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Ghulam Ali (Navras Records), Mehdi Hassan (Navras Records), Farida Khanum (Sachal Music)

The Ghazal – A Marriage of Poetry and Music

Waqt ki qaid mein zindagi hai magar
Chand ghadiyan yehi hain jo aazad hain

Life is trapped in time’s prison but 
These are the few moments that are free

(from Fayyaz Hashmi’s ‘Aaj Jaane Ki Zid Na Karo’)

Ken Hunt elucidates for us the rich and continuing history of this poetic and lyric form, popular through generations.


First published in Pulse 132, Spring 2016

The article following, 'Dancing to Poetry', was also published in the same issue.


Top  image: Ghulam Ali (Navras Records), Mehdi Hassan (Navras Records), Farida Khanum (Sachal Music)


GHAZAL IS ONE of the brightest jewels in the crown of Indian and Indo-Pakistani literature. Associated particularly but not exclusively with the north of the subcontinent, in the popular imagination this poetic form of literary ambition and attainment is often married to music. It arose from the Muslim literary traditions of Persian and Urdu and that heritage’s commingling with the Hindu world. In its Hindustani-language incarnation – once upon a time today’s Urdu and Hindi were lumped together for census purposes as Hindustani – it has proven resilient and adaptable in ways that would have delighted the music director Naushad Ali. Naushad’s post-Partition blend of musical idioms helped elevate Pakeezah (Pure of Heart), Mughal-e-Azam (Emperor of the Mughals) and Mother India to the nation’s highest cinematic pantheon. 

An exchange in the Lok Sabha – the lower house of the Parliament of India – illustrates how ingrained ghazal had grown immediately after Partition. During an impassioned debate in 1956 about the proposed reorganisation of Indian states on linguistic grounds, C.D. Deshmukh, Jawaharlal Nehru’s Minister of Finance, quoted Urdu verse. Nehru’s response was a ghazal couplet from the poet Akbar Allahabadi, the pen name of Syed Akbar Hussain Rizvi. “A mere sigh, and we get a bad name,” countered Nehru. “He commits murder, and no one comments.”

Ghazal, one of the pre-eminent poetic forms in the Urdu language, was once the cornerstone of Islamicate song in the subcontinent. Arguably qawwali has since eclipsed its importance in the popular consciousness – unsurprising given the decline of Urdu comprehension in India. Nevertheless, it still remains a potent and driving force in light classical and popular song. Its name is synonymous with the vocalists Begum Akhtar, Iqbal Bano, Farida Khanum, Mehdi Hassan, Ghulam Ali and the husband-and-wife partnership Jagjit and Chitra Singh, whose 1977 LP The Unforgettables ushered in a New Age of ghazal.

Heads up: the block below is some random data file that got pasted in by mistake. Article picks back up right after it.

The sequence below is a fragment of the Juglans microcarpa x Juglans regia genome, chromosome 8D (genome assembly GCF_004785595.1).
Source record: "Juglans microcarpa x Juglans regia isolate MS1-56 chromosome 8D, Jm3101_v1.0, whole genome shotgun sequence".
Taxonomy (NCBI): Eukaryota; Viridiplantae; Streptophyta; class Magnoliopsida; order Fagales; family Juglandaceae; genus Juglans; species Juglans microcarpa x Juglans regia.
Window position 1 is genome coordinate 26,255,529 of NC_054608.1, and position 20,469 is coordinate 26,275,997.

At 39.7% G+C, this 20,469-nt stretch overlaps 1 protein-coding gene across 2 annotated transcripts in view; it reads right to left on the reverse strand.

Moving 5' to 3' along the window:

Jagjit & Chitra Singh from 1984 LP Ecstasies | credit Jayesh Seth
Jagjit & Chitra Singh
Photo: Jayesh Seth


Appropriated by the Bombay and Lahore film industries, the filmi ghazal genre became hugely popular. Indicative of that, Mohd Rafi’s 1963 Gramophone Company of India LP anthology Ghazals from Films cherry-picked a dozen tracks from a dozen different flicks.

Aside from the flim-flam, as a literary form, down the centuries ghazal irrigated the imaginations of many literary giants. The grand fabric of ghazal interweaving includes the Persian master poets Rumi and Hafez, the last great poet of the Mughal Era Ghalib, and the German Enlightenment poet and man-of-letters Johann Wolfgang von Goethe. In more recent times it fed the work of the Raj-era poet Muhammad Iqbal, Bengal’s multi-talented ‘Rebel Poet’ Kazi Nazrul Islam, and Pakistan’s Faiz Ahmed Faiz who made it a vehicle for political statements. Special mention needs to go to the Kashmiri poet Agha Shahid Ali who, aside from translating Faiz Ahmed Faiz and befriending Begum Akhtar, also penned ghazals in English and wrote the contextual introduction for the 2000 anthology Ravishing DisUnities: Real Ghazals in English.

...intellectual heft...

There can be no doubt that there is an intellectual heft to ghazal. Ghazal itself is a continuously replenished lyrical well. In terms of weightiness, gravitas or introspection, it might be likened to the sonnet. It is a series of self-contained couplets in an AA, BA, CA, DA (and so on) rhyme scheme, each of which delivers a succinct idea. In terms of succinctness ghazal is much like Japanese haiku but without haiku’s bondage gear of seventeen syllables. Sequentially, each couplet forges another link in a chain of discrete thoughts or ideas. Couplet by couplet, the narrative whole or sentiment advances. More recent history, however, revealed a trend for couplets to be like moons in independent orbits around a planetary body.

...flits between the sacred and profane...

In a ghazal, what sounds textually like a tale of love is frequently open to multi-tiered or plausible deniability interpretation. ‘Love’ can be ambiguous and sheer like a silken scarf passing through a ring: it flits between the sacred and the profane. A reference to ‘the Beloved’ – a common occurrence – may well stand for the supreme entity or simply a lower-case beloved or mere lover. The explicit is rarely desirable. It represents music and poetry from a different time, from a period before the slow creep of religification. Unlike the relatively out-of-favour sonnet form, ghazal remains totally in the present thanks to its modern-day literary, popular or political manifestations. Down the path, down the years, ghazal has come to represent toleration.